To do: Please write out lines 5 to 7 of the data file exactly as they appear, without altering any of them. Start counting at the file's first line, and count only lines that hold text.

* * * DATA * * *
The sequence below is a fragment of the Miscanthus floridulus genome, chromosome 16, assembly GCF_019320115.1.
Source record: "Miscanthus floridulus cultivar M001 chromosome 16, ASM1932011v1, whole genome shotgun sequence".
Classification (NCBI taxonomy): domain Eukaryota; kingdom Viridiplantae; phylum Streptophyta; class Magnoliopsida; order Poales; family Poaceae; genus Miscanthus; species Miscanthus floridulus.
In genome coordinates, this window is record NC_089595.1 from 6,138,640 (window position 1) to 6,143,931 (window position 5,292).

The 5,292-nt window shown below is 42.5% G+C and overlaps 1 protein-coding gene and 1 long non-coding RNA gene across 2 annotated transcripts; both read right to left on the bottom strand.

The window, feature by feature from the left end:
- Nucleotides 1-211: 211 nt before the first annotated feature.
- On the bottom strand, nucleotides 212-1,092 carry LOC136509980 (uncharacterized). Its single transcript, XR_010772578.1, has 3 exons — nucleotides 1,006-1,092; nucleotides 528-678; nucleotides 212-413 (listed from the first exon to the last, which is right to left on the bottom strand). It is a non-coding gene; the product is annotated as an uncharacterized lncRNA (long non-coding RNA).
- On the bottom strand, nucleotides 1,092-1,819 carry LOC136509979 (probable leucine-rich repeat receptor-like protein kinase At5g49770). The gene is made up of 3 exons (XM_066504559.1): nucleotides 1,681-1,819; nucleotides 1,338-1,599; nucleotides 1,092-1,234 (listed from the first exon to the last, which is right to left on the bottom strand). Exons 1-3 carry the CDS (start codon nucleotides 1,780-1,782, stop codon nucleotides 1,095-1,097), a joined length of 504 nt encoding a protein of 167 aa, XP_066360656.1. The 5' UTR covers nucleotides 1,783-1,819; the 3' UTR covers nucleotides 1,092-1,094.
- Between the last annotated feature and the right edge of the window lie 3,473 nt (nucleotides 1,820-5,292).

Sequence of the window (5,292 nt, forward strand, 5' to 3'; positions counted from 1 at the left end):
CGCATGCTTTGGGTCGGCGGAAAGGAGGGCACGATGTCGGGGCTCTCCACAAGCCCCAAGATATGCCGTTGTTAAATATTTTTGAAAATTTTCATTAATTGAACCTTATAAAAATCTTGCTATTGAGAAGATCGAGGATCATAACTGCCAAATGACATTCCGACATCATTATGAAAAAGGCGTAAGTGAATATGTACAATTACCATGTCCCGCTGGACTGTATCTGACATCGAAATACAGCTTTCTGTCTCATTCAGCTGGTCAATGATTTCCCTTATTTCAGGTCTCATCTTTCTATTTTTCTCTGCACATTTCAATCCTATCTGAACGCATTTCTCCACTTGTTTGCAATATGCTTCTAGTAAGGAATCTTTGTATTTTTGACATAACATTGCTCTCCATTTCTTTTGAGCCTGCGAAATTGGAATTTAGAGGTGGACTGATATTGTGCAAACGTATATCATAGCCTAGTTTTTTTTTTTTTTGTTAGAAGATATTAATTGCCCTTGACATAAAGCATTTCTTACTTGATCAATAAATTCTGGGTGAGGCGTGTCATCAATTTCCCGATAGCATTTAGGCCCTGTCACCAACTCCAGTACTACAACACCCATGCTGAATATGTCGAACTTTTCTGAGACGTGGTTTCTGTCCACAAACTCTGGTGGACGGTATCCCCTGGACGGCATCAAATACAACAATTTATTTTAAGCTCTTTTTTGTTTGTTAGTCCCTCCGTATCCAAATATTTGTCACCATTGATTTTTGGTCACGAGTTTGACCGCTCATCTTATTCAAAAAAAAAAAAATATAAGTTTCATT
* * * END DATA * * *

The 5,292-nt window shown below is 42.5% G+C and overlaps 1 protein-coding gene and 1 long non-coding RNA gene across 2 annotated transcripts; both read right to left on the bottom strand.

The window, feature by feature from the left end:
- Nucleotides 1-211: 211 nt before the first annotated feature.